Employers are not looking at your academic qualifications, Rafizi tells graduates

KUALA LUMPUR: Economy Minister Rafizi Ramli said academic qualifications such as a diploma or bachelor's degree are not the main reason employers look for when hiring workers.

He said this was based on his experience interviewing thousands of graduates.

By relying too much on academic certificates alone, he said employers face difficulties in matching qualifications with job criteria offered in the market due to the lack of talent and skills required.

"In Malaysia, we are used to the production line, which is talent acquisition. Like when we go to school, we have a single model. If you do your best, you will get a scholarship.

"If you go to university and take an engineering course, you will imagine that in 20 to 30 years time you will become an engineer.

"The case is different now. I once interviewed top-class young graduates five or six years ago. Based on some research that I want to share, especially regarding young talent, most of the time employers hire you not because of your degree.

"A degree only proves that you have a brain. When someone is hired, the employers see the qualities that they can be independent, have their own initiative, and that they are balanced."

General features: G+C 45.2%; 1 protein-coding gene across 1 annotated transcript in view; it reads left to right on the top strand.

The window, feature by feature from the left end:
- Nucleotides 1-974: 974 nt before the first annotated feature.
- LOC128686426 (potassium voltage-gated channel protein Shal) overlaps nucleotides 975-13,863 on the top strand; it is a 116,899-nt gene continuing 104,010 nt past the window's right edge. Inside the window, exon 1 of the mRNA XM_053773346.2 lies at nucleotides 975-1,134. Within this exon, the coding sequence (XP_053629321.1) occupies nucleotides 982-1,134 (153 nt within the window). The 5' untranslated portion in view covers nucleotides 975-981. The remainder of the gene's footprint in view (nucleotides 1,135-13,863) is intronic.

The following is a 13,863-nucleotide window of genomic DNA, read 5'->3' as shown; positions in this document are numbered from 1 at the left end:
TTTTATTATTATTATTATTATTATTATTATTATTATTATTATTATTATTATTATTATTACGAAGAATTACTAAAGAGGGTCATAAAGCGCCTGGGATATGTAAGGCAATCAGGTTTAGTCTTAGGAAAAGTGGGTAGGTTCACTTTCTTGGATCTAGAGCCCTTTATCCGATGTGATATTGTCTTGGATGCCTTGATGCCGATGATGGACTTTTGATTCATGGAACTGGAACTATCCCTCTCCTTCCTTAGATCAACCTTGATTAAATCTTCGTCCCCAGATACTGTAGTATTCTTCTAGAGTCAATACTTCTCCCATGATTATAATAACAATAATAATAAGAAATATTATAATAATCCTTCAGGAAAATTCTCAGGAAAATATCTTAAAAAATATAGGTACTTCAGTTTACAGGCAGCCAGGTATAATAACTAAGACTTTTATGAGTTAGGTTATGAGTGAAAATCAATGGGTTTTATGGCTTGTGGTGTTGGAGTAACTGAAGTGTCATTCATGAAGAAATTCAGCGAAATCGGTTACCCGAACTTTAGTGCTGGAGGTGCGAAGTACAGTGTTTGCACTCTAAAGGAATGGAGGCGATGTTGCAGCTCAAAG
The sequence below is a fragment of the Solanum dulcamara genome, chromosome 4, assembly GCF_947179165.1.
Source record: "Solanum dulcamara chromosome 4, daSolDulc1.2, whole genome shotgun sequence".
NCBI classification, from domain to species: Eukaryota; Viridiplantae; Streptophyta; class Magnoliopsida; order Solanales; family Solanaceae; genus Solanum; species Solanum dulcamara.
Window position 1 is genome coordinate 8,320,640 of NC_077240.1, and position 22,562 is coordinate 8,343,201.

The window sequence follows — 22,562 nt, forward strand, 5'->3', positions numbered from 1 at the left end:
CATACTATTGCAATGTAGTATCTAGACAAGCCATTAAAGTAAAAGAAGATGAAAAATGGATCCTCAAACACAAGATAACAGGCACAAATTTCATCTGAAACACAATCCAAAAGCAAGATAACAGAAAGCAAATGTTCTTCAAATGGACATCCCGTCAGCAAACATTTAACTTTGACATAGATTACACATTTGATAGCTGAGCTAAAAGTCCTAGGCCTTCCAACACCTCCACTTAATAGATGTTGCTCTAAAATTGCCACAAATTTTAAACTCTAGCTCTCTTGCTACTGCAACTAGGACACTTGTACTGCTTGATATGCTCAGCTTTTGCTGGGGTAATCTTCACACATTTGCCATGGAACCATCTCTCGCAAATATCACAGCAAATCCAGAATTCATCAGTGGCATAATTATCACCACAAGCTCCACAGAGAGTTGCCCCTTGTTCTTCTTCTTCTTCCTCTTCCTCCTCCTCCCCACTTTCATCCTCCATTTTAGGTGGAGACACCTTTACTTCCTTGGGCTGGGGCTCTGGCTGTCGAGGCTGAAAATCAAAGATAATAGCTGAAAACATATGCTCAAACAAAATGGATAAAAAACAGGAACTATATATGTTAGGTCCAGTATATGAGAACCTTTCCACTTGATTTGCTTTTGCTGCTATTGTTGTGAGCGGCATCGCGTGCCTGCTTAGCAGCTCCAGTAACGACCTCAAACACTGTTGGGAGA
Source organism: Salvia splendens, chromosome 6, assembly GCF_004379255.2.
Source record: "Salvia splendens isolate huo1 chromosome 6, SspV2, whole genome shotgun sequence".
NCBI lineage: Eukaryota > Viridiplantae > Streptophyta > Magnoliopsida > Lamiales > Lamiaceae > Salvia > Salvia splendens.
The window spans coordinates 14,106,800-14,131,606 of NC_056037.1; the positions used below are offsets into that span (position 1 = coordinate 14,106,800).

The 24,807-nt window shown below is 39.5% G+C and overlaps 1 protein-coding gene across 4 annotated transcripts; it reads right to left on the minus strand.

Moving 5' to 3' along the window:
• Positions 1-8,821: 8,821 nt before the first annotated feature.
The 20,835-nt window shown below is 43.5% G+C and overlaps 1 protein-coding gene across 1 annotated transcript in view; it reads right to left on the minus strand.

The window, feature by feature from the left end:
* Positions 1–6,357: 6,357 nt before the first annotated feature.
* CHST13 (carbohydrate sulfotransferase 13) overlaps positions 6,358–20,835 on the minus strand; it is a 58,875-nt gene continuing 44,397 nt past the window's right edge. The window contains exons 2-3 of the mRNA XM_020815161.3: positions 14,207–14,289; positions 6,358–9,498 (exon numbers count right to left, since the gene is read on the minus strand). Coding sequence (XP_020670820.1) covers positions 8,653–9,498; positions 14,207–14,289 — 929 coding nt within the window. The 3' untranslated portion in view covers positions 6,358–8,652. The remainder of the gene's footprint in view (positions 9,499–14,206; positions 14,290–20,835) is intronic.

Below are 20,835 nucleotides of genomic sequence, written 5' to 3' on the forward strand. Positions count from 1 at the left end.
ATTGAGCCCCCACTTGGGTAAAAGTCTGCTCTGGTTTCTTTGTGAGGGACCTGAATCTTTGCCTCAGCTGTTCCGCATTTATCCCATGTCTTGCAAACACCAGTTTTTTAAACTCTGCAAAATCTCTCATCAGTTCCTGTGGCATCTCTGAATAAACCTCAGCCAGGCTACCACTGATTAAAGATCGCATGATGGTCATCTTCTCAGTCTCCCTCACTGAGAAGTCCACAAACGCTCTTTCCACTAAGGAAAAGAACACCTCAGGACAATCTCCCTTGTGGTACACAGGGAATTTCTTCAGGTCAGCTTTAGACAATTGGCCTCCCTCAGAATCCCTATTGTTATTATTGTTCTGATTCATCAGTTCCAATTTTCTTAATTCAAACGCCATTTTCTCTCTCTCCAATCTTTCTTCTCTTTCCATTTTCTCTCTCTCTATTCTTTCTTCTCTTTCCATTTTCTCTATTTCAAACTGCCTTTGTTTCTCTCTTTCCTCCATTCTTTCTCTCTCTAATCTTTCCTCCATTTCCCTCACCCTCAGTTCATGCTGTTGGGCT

Rafizi had earlier attended the International Public Employment Forum (IPEF) 2023 organised by the Social Security Organisation (Socso) at the Kuala Lumpur Convention Centre here today.

Joining Rafizi as panellists in the forum were the Centre for Economic Research and Training and Statistics for Islamic Countries director Zehra Zumrut Selcuk and the Centre for Social Welfare Studies director Professor Datuk Dr Norma Mansor.

Meanwhile, Norma said the issue of talent mismatch in the current job market is closely related to the country's non-innovative economic structure in addition to the lack of high-value job offers.

She added that the government needs to play a role by attracting more investment or high-impact industries so that it can benefit local talent.

"Steps to bring in high-impact companies or industries to Malaysia are very necessary so that our people can be involved in the related economy," she said.

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